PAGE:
Leading Article: Optimists versus pessimists

Click to follow
The Independent Online
BORIS YELTSIN should not be written off too easily. It is true that he appeared to stumble badly when he lost Yegor Gaidar, his reformist prime minister, a fortnight ago. At that time there were legitimate fears that conservative nationalists would take power under the wing of the new prime minister, Viktor Chernomyrdin. But Mr Yeltsin still has some fight left in him. His appointment of Mikhail Poltoranin to oversee the media shows him using the revolving-door principle to bring sacked associates back into power, as he has done before. Mr Poltoranin is an advocate of press freedom, and is therefore likely to use his authority to promote government policies rather than to censor the media. In other words, don't give up hope.

Pessimists will have none of this. They argue that Russia is basically unreformable, lacks historical experience of plural democracy and market economics, that its culture, reinforced by decades of Communism, is inimical to enterprise, and that its economy has been so deeply wrecked that it will not respond to market mechanisms. They say the Russian character is inherently anarchic, and that anyway there can be no hope of building a viable nation state with 25 million Russians outside it and 27 million non-Russians inside. Russia's unhappy fate, therefore, will be to go through a period of political and economic disintegration until the population becomes only too willing to subject itself to a new tsar, in whatever guise he appears.

The despair that this view induces should be resisted, not because the pessimists will necessarily be proved wrong but because they do not have to be proved right. Mr Yeltsin is still in power, with substantial popular backing. Most of Mr Gaidar's team is still at work, and Mr Gaidar himself remains an adviser to the president. Privatisation goes forward under Anatoly Chubais and, if not interrupted, will make reversion to state control increasingly difficult. A referendum on a new constitution is set for April, and will be followed by elections that should produce a more supportive legislature.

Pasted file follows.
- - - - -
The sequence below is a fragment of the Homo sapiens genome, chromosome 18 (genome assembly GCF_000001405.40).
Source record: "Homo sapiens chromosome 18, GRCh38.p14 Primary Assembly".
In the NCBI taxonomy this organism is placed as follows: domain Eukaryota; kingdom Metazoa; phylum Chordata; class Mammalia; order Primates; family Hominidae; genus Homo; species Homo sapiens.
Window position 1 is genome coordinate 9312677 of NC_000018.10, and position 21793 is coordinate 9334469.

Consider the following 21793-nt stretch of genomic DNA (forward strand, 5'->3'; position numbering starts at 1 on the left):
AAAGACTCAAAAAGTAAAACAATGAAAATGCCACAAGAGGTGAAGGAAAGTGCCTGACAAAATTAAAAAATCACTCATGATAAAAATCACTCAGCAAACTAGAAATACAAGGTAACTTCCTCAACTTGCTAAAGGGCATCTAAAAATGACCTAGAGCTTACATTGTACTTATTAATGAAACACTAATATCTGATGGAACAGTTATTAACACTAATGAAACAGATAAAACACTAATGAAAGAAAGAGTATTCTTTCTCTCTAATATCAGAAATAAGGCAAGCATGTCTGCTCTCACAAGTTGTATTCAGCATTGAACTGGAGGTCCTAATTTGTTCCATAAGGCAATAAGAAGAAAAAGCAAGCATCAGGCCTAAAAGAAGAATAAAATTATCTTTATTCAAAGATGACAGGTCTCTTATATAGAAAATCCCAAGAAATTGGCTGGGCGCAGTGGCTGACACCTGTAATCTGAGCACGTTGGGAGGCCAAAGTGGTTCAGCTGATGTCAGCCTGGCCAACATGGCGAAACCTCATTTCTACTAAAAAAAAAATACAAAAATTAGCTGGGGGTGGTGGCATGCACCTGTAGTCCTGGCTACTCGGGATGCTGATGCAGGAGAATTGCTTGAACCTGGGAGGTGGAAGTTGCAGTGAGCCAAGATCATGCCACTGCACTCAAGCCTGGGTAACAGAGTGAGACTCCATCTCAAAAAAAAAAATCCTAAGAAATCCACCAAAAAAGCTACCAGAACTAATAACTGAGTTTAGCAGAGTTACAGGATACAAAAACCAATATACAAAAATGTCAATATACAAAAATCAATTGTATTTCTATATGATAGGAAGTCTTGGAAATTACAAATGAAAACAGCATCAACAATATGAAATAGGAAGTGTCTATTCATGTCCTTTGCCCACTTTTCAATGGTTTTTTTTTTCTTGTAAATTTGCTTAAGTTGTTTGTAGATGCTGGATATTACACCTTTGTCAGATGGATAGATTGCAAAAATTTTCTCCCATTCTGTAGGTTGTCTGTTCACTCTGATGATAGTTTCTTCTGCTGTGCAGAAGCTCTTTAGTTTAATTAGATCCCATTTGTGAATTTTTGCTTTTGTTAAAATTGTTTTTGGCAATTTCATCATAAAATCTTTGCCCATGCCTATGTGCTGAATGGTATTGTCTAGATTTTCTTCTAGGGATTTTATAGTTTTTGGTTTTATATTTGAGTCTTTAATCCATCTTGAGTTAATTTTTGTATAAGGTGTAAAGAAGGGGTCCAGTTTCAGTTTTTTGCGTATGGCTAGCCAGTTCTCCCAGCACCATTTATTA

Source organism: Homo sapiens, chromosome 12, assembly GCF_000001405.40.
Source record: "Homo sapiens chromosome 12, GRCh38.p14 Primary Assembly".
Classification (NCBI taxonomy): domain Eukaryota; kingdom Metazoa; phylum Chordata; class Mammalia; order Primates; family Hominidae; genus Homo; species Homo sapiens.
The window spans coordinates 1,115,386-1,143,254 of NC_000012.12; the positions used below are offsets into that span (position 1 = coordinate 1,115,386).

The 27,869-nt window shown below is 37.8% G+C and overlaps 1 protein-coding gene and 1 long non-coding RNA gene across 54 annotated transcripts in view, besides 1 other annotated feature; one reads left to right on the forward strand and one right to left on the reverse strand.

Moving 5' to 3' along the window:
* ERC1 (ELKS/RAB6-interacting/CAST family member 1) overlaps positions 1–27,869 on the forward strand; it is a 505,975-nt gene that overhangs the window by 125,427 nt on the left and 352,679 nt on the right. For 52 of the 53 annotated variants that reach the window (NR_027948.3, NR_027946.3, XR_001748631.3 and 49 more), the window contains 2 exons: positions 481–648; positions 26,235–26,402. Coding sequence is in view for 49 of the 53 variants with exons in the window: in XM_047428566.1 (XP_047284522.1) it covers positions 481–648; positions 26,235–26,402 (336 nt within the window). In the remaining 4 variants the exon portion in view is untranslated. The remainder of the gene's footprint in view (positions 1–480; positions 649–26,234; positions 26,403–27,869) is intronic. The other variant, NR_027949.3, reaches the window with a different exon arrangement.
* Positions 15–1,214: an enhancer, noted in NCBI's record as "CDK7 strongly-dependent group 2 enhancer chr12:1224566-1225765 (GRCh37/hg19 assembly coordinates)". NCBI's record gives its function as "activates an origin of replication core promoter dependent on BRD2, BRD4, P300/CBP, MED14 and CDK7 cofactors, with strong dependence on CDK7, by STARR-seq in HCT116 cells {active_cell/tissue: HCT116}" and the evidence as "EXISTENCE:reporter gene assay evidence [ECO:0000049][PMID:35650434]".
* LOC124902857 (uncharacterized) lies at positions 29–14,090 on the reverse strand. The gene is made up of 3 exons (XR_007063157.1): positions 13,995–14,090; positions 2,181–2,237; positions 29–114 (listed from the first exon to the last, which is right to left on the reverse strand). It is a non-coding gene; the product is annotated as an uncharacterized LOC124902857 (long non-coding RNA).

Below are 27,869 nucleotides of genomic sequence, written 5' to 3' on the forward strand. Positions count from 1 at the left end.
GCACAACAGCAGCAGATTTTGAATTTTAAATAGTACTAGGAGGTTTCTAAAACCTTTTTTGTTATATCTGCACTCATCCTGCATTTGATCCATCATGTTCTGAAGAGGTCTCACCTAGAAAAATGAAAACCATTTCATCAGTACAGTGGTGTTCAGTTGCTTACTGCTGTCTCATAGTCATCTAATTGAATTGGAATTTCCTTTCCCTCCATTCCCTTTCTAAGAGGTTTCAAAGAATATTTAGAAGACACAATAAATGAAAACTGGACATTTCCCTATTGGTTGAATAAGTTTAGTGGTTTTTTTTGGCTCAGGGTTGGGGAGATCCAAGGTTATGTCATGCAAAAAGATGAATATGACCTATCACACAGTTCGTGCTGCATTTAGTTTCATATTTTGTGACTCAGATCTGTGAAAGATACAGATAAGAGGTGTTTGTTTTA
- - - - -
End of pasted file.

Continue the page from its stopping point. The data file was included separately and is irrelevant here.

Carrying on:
Critics such as Mr Chernomyrdin have no coherent alternative to offer, and seem out of their depth. They won their most important victory in July, when they prevailed on the government to pour credits into useless industries. That has already pushed the country close to hyperinflation and cannot continue indefinitely. They can reasonably plead that more attention should be given to the social effects of reform but, if Mr Yeltsin and his team keep their nerve, the reforms need not be thrown off-course. No one can convincingly offer a return to central planning, which was discredited before the reforms began. After all, economic decline began under the old system.

As for the cultural argument, Russia has come a long way from its roots. It is much better educated, more urbanised and more open to the West than ever before. Younger Russians are proving they can be as entrepreneurial and acquisitive as any other people. Although there are still huge distortions in the economy, mind-boggling inefficiencies and rampant corruption, the outlines of a revived, modernised Russia are dimly visible. It is possible the old guard needs one more chance to make a mess of things, in which case some rough waters lie ahead, but the optimists have a case that deserves a hearing.